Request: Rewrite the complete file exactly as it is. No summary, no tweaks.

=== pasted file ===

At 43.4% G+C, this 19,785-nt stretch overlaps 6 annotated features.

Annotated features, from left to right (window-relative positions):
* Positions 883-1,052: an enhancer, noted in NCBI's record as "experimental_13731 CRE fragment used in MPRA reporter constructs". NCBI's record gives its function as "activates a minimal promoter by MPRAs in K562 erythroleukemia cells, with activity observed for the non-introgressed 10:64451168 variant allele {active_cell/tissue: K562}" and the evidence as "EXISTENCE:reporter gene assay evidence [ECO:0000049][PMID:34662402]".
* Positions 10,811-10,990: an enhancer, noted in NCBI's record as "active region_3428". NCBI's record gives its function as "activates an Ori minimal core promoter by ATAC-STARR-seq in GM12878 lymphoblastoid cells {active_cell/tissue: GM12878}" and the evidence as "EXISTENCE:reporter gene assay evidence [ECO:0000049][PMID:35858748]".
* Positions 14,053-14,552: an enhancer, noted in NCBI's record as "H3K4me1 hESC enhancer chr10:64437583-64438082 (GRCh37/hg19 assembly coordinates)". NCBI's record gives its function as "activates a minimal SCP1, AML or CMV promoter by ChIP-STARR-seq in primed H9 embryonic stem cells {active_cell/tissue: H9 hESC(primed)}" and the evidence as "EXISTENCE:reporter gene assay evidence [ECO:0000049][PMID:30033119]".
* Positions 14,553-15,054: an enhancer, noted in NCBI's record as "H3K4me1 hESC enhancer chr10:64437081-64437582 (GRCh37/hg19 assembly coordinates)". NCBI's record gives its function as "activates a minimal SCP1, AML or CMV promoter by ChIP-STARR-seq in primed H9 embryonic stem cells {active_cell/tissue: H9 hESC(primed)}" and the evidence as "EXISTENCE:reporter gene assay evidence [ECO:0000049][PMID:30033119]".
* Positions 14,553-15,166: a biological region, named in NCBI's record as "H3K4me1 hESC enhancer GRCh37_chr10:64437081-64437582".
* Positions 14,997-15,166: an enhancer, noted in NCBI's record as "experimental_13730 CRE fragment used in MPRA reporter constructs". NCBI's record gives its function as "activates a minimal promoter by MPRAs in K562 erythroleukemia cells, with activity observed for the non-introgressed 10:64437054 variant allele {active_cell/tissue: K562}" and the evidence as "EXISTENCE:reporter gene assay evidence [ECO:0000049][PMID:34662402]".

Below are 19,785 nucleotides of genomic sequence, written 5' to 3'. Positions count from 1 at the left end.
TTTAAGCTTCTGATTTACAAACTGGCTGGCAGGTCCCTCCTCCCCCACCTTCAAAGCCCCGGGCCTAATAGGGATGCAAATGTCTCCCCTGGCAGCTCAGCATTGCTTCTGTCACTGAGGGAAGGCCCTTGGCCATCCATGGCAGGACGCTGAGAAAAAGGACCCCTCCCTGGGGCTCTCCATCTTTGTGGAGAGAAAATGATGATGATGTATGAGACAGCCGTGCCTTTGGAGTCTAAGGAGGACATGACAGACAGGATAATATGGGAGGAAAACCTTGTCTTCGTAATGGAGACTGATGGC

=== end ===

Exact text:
At 43.4% G+C, this 19,785-nt stretch overlaps 6 annotated features.

Annotated features, from left to right (window-relative positions):
* Positions 883-1,052: an enhancer, noted in NCBI's record as "experimental_13731 CRE fragment used in MPRA reporter constructs". NCBI's record gives its function as "activates a minimal promoter by MPRAs in K562 erythroleukemia cells, with activity observed for the non-introgressed 10:64451168 variant allele {active_cell/tissue: K562}" and the evidence as "EXISTENCE:reporter gene assay evidence [ECO:0000049][PMID:34662402]".
* Positions 10,811-10,990: an enhancer, noted in NCBI's record as "active region_3428". NCBI's record gives its function as "activates an Ori minimal core promoter by ATAC-STARR-seq in GM12878 lymphoblastoid cells {active_cell/tissue: GM12878}" and the evidence as "EXISTENCE:reporter gene assay evidence [ECO:0000049][PMID:35858748]".
* Positions 14,053-14,552: an enhancer, noted in NCBI's record as "H3K4me1 hESC enhancer chr10:64437583-64438082 (GRCh37/hg19 assembly coordinates)". NCBI's record gives its function as "activates a minimal SCP1, AML or CMV promoter by ChIP-STARR-seq in primed H9 embryonic stem cells {active_cell/tissue: H9 hESC(primed)}" and the evidence as "EXISTENCE:reporter gene assay evidence [ECO:0000049][PMID:30033119]".
* Positions 14,553-15,054: an enhancer, noted in NCBI's record as "H3K4me1 hESC enhancer chr10:64437081-64437582 (GRCh37/hg19 assembly coordinates)". NCBI's record gives its function as "activates a minimal SCP1, AML or CMV promoter by ChIP-STARR-seq in primed H9 embryonic stem cells {active_cell/tissue: H9 hESC(primed)}" and the evidence as "EXISTENCE:reporter gene assay evidence [ECO:0000049][PMID:30033119]".
* Positions 14,553-15,166: a biological region, named in NCBI's record as "H3K4me1 hESC enhancer GRCh37_chr10:64437081-64437582".
* Positions 14,997-15,166: an enhancer, noted in NCBI's record as "experimental_13730 CRE fragment used in MPRA reporter constructs". NCBI's record gives its function as "activates a minimal promoter by MPRAs in K562 erythroleukemia cells, with activity observed for the non-introgressed 10:64437054 variant allele {active_cell/tissue: K562}" and the evidence as "EXISTENCE:reporter gene assay evidence [ECO:0000049][PMID:34662402]".

Below are 19,785 nucleotides of genomic sequence, written 5' to 3'. Positions count from 1 at the left end.
TTTAAGCTTCTGATTTACAAACTGGCTGGCAGGTCCCTCCTCCCCCACCTTCAAAGCCCCGGGCCTAATAGGGATGCAAATGTCTCCCCTGGCAGCTCAGCATTGCTTCTGTCACTGAGGGAAGGCCCTTGGCCATCCATGGCAGGACGCTGAGAAAAAGGACCCCTCCCTGGGGCTCTCCATCTTTGTGGAGAGAAAATGATGATGATGTATGAGACAGCCGTGCCTTTGGAGTCTAAGGAGGACATGACAGACAGGATAATATGGGAGGAAAACCTTGTCTTCGTAATGGAGACTGATGGC